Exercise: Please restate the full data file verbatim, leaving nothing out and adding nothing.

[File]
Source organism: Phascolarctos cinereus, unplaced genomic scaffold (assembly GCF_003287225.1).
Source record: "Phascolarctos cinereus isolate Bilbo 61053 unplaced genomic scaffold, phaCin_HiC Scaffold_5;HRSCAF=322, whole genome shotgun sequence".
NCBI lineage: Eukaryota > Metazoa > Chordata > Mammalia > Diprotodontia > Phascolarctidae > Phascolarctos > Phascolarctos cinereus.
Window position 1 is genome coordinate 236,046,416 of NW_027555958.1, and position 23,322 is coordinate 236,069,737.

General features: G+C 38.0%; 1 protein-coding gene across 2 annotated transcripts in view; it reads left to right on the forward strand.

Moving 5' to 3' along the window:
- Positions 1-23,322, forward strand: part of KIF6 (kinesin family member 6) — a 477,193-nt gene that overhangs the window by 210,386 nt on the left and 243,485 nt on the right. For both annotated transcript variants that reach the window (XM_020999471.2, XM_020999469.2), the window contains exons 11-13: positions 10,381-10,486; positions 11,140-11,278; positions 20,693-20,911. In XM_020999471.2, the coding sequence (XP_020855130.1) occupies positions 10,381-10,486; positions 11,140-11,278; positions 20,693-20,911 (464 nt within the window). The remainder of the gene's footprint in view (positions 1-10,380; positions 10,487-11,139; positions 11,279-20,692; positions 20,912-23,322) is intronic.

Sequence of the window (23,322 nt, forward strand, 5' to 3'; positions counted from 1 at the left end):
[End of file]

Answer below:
Source organism: Phascolarctos cinereus, unplaced genomic scaffold (assembly GCF_003287225.1).
Source record: "Phascolarctos cinereus isolate Bilbo 61053 unplaced genomic scaffold, phaCin_HiC Scaffold_5;HRSCAF=322, whole genome shotgun sequence".
NCBI lineage: Eukaryota > Metazoa > Chordata > Mammalia > Diprotodontia > Phascolarctidae > Phascolarctos > Phascolarctos cinereus.
Window position 1 is genome coordinate 236,046,416 of NW_027555958.1, and position 23,322 is coordinate 236,069,737.

General features: G+C 38.0%; 1 protein-coding gene across 2 annotated transcripts in view; it reads left to right on the forward strand.

Moving 5' to 3' along the window:
- Positions 1-23,322, forward strand: part of KIF6 (kinesin family member 6) — a 477,193-nt gene that overhangs the window by 210,386 nt on the left and 243,485 nt on the right. For both annotated transcript variants that reach the window (XM_020999471.2, XM_020999469.2), the window contains exons 11-13: positions 10,381-10,486; positions 11,140-11,278; positions 20,693-20,911. In XM_020999471.2, the coding sequence (XP_020855130.1) occupies positions 10,381-10,486; positions 11,140-11,278; positions 20,693-20,911 (464 nt within the window). The remainder of the gene's footprint in view (positions 1-10,380; positions 10,487-11,139; positions 11,279-20,692; positions 20,912-23,322) is intronic.

Sequence of the window (23,322 nt, forward strand, 5' to 3'; positions counted from 1 at the left end):